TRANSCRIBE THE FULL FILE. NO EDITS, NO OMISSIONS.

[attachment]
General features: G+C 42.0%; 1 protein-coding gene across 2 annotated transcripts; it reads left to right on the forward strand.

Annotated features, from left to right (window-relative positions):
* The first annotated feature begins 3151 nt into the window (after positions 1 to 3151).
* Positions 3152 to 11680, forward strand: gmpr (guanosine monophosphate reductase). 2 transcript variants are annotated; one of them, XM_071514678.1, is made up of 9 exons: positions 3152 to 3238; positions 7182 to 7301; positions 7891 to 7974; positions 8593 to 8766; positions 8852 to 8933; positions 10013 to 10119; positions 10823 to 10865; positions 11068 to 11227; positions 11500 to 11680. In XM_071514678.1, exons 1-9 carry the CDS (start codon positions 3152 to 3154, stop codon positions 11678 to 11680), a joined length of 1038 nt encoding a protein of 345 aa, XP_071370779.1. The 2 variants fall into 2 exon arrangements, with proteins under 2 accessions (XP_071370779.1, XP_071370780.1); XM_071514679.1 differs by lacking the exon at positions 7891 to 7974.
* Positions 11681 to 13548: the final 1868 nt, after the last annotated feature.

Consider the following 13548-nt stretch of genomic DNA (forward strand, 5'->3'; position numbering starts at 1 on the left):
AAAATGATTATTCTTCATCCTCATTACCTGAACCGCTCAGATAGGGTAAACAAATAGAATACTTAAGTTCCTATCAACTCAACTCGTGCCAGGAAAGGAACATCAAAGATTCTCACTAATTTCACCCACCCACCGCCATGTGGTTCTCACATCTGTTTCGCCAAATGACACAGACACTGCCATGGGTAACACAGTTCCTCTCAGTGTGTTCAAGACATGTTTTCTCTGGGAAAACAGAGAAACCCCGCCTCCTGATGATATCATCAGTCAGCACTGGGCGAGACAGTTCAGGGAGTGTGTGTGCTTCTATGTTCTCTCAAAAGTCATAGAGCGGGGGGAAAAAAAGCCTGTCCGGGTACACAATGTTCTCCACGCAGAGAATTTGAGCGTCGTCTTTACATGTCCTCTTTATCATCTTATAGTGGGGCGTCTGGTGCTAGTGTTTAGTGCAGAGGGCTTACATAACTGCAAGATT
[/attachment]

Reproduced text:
General features: G+C 42.0%; 1 protein-coding gene across 2 annotated transcripts; it reads left to right on the forward strand.

Annotated features, from left to right (window-relative positions):
* The first annotated feature begins 3151 nt into the window (after positions 1 to 3151).
* Positions 3152 to 11680, forward strand: gmpr (guanosine monophosphate reductase). 2 transcript variants are annotated; one of them, XM_071514678.1, is made up of 9 exons: positions 3152 to 3238; positions 7182 to 7301; positions 7891 to 7974; positions 8593 to 8766; positions 8852 to 8933; positions 10013 to 10119; positions 10823 to 10865; positions 11068 to 11227; positions 11500 to 11680. In XM_071514678.1, exons 1-9 carry the CDS (start codon positions 3152 to 3154, stop codon positions 11678 to 11680), a joined length of 1038 nt encoding a protein of 345 aa, XP_071370779.1. The 2 variants fall into 2 exon arrangements, with proteins under 2 accessions (XP_071370779.1, XP_071370780.1); XM_071514679.1 differs by lacking the exon at positions 7891 to 7974.
* Positions 11681 to 13548: the final 1868 nt, after the last annotated feature.

Consider the following 13548-nt stretch of genomic DNA (forward strand, 5'->3'; position numbering starts at 1 on the left):
AAAATGATTATTCTTCATCCTCATTACCTGAACCGCTCAGATAGGGTAAACAAATAGAATACTTAAGTTCCTATCAACTCAACTCGTGCCAGGAAAGGAACATCAAAGATTCTCACTAATTTCACCCACCCACCGCCATGTGGTTCTCACATCTGTTTCGCCAAATGACACAGACACTGCCATGGGTAACACAGTTCCTCTCAGTGTGTTCAAGACATGTTTTCTCTGGGAAAACAGAGAAACCCCGCCTCCTGATGATATCATCAGTCAGCACTGGGCGAGACAGTTCAGGGAGTGTGTGTGCTTCTATGTTCTCTCAAAAGTCATAGAGCGGGGGGAAAAAAAGCCTGTCCGGGTACACAATGTTCTCCACGCAGAGAATTTGAGCGTCGTCTTTACATGTCCTCTTTATCATCTTATAGTGGGGCGTCTGGTGCTAGTGTTTAGTGCAGAGGGCTTACATAACTGCAAGATT